A character in Isabel Allende’s new novel, says “There will always be pain, but suffering is optional.” This thought runs through A Long Petal Of The Sea, as its main characters survive horrific ordeals and heartbreak.
The historical novels spans half a century and goes from the violent oppression of Franco’s Spain to the equally tyrannical Augusto Pinochet regime in Chile (which the author lived through), with the great poet Pablo Neruda as a powerful link.
The Dalmau family lives in pre-WWII Spain, when General Franco’s brutal dictatorship has thrown the country into a bloody civil war. The older son Giullem is killed in battle, leaving behind a pregnant girlfriend Roser. The younger son, Victor, a doctor, manages to get his resourceful friend Aitor Ibarra to help his mother Carme and Roser cross the border to France, where thousands die of hunger, illness and despair, in terrible detention centres.
When Victor and Roser are reunited, he has to marry her so that they can travel to Chile, on the ship the Winnipeg that poet-diplomat Pablo Neruda has arranged to take 2000 refugees to his native country.
They work hard to make a home in Chile and raise Roser’s son Marcel, and, after a tragic romantic episode with Ofelia, the daughter of a Chilean aristocrat, Victor and Roser have a stable and loving marriage. Ofelia’s subplot joins up with the story later, but actually it was quite unnecessary. Then Pinochet’s rise and arrest of suspected leftists forces Victor (who is imprisoned and tortured) and Roser to flee to Venezuela, where the missing Carme miraculously turns up.
Allende’s chronicle has so much ground to cover, and so many stories to tell, that the novel acquires a breathlessly rushed tone, with minimal dialogue; key episodes are hastily dispensed with. However, the story is so compelling, her compassion for her characters so overwhelming, that she makes the reader care for even the supporting characters, like Ofelia’s devoted fiancé Matias, and a Red Cross nurse Elizabeth, who helps the family in unexpected ways.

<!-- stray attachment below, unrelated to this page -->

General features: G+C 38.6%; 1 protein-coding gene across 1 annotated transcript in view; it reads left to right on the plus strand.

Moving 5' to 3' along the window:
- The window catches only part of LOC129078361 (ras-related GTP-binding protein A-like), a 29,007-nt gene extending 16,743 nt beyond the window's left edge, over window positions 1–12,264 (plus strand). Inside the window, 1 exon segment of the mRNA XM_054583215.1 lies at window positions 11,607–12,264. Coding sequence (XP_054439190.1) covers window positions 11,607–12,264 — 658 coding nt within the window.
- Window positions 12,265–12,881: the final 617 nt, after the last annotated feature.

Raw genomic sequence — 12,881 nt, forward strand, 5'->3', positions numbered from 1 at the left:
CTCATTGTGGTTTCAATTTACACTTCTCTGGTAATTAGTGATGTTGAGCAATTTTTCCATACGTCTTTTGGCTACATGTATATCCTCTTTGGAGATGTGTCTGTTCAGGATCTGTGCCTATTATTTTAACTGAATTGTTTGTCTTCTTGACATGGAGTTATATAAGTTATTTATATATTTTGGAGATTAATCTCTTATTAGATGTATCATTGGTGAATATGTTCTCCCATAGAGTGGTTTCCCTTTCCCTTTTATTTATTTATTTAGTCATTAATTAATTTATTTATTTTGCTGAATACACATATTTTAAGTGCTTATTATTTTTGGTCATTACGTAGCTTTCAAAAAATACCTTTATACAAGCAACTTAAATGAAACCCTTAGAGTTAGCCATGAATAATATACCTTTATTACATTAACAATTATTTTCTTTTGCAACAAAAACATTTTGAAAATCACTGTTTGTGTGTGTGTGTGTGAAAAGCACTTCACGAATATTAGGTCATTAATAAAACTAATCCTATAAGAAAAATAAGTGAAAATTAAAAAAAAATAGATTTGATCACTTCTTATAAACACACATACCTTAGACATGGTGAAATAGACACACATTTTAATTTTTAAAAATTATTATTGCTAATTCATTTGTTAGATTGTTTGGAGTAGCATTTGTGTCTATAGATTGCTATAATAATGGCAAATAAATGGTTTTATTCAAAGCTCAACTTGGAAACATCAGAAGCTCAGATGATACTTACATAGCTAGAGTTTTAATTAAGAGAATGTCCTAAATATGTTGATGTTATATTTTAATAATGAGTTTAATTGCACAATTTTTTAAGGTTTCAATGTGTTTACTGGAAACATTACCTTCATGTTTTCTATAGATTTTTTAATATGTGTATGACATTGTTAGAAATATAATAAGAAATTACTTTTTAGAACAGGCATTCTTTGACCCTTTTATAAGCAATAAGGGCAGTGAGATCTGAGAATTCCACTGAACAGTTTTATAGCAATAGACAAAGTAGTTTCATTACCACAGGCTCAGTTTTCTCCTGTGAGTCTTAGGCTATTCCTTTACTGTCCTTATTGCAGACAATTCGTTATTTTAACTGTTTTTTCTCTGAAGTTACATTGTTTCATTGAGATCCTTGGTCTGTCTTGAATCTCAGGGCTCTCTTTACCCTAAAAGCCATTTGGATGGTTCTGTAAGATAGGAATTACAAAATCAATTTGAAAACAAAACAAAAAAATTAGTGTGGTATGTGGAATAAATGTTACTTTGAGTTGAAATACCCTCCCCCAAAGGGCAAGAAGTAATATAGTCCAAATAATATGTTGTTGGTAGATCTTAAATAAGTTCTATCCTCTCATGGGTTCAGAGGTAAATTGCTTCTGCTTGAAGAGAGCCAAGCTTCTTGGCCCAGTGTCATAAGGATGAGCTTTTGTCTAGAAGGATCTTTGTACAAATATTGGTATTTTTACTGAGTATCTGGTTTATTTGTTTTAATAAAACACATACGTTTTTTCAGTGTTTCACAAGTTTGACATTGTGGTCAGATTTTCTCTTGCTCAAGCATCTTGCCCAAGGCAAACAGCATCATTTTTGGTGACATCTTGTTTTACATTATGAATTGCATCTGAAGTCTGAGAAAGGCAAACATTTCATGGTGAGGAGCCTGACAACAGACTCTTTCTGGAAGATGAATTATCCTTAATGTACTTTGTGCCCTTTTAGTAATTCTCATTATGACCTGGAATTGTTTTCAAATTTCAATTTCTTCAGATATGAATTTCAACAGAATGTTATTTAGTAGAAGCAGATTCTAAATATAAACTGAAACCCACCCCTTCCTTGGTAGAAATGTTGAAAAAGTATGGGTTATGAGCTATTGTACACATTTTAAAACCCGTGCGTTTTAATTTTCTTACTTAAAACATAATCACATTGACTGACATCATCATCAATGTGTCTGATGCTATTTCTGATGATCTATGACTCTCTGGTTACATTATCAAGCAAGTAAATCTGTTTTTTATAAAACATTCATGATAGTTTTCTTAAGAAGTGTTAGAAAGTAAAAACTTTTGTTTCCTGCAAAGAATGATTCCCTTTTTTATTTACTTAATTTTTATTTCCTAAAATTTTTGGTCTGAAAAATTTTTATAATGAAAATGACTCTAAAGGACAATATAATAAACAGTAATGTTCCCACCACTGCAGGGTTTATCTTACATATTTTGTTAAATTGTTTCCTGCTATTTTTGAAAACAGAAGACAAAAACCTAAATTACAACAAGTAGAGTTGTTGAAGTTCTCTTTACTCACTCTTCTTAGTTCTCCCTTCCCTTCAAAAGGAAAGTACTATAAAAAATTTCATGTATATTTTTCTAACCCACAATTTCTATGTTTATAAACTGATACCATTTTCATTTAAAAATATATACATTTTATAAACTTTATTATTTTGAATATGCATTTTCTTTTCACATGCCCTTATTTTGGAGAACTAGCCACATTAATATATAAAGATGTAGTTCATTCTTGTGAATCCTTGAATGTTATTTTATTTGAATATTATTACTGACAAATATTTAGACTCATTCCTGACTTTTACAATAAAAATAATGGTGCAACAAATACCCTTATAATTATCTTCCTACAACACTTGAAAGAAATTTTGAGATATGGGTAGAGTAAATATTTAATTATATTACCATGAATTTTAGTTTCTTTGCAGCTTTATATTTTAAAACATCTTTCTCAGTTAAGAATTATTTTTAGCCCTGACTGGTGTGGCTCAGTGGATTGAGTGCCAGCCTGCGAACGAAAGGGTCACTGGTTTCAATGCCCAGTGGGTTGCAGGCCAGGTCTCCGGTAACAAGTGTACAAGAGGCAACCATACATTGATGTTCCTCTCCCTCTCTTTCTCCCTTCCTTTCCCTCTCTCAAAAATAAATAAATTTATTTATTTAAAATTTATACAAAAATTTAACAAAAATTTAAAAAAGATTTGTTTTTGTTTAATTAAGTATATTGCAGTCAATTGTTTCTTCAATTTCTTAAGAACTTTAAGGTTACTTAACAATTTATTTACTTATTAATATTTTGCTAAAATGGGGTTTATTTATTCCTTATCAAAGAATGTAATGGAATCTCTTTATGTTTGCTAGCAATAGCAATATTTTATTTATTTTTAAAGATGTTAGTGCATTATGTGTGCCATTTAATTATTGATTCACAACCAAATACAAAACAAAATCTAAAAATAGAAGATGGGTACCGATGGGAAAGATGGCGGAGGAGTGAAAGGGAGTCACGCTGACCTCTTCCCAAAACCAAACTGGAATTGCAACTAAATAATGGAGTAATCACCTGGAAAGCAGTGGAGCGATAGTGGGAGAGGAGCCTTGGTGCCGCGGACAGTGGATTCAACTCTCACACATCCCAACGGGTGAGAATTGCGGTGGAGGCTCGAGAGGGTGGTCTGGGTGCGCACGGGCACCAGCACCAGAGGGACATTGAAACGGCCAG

The book is based on real characters, Pablo Neruda did help Spanish refugees sail to Chile on the Winnipeg, Victor Dalmau was a doctor who escaped Franco’s Spain. Perhaps, if Allende had trimmed the subplots and concentrated on the main characters, the upheavals they went through – tragic as well as joyous—would not have been flattened into quick checklists.
What the reader gets is an overview of history, and how ordinary people find in themselves the strength to survive the turmoil caused by a few power hungry leaders. There is also a caution built; it doesn’t take much for a country to descend into chaos, for men to turn into savages, and for people to denounce their friends and neighbours. In the dark hell of a concentration camp, Victor Dalmau saves the life of its sadistic head, proving that a good person’s essential humanism is what keeps the world sane when collective madness descends.
A Long Petal Of The Sea
By Isabel Allende
Translated by Nick Caister & Amanda Hopkinson